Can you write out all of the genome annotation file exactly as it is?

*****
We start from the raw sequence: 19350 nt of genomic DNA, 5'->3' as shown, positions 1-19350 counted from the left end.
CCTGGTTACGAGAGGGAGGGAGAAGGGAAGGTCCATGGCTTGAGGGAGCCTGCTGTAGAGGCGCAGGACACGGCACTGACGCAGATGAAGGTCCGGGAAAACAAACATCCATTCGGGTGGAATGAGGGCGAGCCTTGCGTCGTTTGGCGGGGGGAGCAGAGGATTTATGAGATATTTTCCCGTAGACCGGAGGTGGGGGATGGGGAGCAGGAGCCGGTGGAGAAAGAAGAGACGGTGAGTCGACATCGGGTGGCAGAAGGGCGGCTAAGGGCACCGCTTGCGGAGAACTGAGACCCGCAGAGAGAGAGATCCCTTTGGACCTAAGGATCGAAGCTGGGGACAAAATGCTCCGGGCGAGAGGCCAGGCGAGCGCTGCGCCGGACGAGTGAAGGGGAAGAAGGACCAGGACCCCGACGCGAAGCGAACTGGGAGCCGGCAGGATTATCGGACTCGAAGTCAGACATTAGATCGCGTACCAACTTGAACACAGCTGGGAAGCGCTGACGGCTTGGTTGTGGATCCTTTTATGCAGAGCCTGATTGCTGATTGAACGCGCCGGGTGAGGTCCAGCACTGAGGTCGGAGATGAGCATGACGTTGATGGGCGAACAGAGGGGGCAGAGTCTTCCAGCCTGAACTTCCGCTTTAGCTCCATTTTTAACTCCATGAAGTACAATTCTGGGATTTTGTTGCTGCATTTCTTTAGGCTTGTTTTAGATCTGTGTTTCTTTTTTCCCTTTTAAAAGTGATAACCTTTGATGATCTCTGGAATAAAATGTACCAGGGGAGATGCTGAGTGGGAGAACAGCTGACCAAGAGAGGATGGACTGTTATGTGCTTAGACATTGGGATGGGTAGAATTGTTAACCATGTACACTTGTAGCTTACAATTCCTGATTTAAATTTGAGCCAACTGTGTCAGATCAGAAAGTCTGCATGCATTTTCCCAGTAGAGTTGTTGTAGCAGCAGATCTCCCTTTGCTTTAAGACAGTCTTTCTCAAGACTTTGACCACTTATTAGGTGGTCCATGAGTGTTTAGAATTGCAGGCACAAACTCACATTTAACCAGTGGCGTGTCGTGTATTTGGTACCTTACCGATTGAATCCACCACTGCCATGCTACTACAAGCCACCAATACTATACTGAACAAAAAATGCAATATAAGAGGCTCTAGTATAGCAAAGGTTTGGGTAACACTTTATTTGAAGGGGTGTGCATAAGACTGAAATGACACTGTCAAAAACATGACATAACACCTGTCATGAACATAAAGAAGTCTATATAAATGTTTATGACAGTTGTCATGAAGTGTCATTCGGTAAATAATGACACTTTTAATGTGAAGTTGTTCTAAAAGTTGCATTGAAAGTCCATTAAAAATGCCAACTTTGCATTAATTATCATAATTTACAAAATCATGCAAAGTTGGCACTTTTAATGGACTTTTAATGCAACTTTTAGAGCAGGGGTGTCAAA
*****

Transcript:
We start from the raw sequence: 19350 nt of genomic DNA, 5'->3' as shown, positions 1-19350 counted from the left end.
CCTGGTTACGAGAGGGAGGGAGAAGGGAAGGTCCATGGCTTGAGGGAGCCTGCTGTAGAGGCGCAGGACACGGCACTGACGCAGATGAAGGTCCGGGAAAACAAACATCCATTCGGGTGGAATGAGGGCGAGCCTTGCGTCGTTTGGCGGGGGGAGCAGAGGATTTATGAGATATTTTCCCGTAGACCGGAGGTGGGGGATGGGGAGCAGGAGCCGGTGGAGAAAGAAGAGACGGTGAGTCGACATCGGGTGGCAGAAGGGCGGCTAAGGGCACCGCTTGCGGAGAACTGAGACCCGCAGAGAGAGAGATCCCTTTGGACCTAAGGATCGAAGCTGGGGACAAAATGCTCCGGGCGAGAGGCCAGGCGAGCGCTGCGCCGGACGAGTGAAGGGGAAGAAGGACCAGGACCCCGACGCGAAGCGAACTGGGAGCCGGCAGGATTATCGGACTCGAAGTCAGACATTAGATCGCGTACCAACTTGAACACAGCTGGGAAGCGCTGACGGCTTGGTTGTGGATCCTTTTATGCAGAGCCTGATTGCTGATTGAACGCGCCGGGTGAGGTCCAGCACTGAGGTCGGAGATGAGCATGACGTTGATGGGCGAACAGAGGGGGCAGAGTCTTCCAGCCTGAACTTCCGCTTTAGCTCCATTTTTAACTCCATGAAGTACAATTCTGGGATTTTGTTGCTGCATTTCTTTAGGCTTGTTTTAGATCTGTGTTTCTTTTTTCCCTTTTAAAAGTGATAACCTTTGATGATCTCTGGAATAAAATGTACCAGGGGAGATGCTGAGTGGGAGAACAGCTGACCAAGAGAGGATGGACTGTTATGTGCTTAGACATTGGGATGGGTAGAATTGTTAACCATGTACACTTGTAGCTTACAATTCCTGATTTAAATTTGAGCCAACTGTGTCAGATCAGAAAGTCTGCATGCATTTTCCCAGTAGAGTTGTTGTAGCAGCAGATCTCCCTTTGCTTTAAGACAGTCTTTCTCAAGACTTTGACCACTTATTAGGTGGTCCATGAGTGTTTAGAATTGCAGGCACAAACTCACATTTAACCAGTGGCGTGTCGTGTATTTGGTACCTTACCGATTGAATCCACCACTGCCATGCTACTACAAGCCACCAATACTATACTGAACAAAAAATGCAATATAAGAGGCTCTAGTATAGCAAAGGTTTGGGTAACACTTTATTTGAAGGGGTGTGCATAAGACTGAAATGACACTGTCAAAAACATGACATAACACCTGTCATGAACATAAAGAAGTCTATATAAATGTTTATGACAGTTGTCATGAAGTGTCATTCGGTAAATAATGACACTTTTAATGTGAAGTTGTTCTAAAAGTTGCATTGAAAGTCCATTAAAAATGCCAACTTTGCATTAATTATCATAATTTACAAAATCATGCAAAGTTGGCACTTTTAATGGACTTTTAATGCAACTTTTAGAGCAGGGGTGTCAAA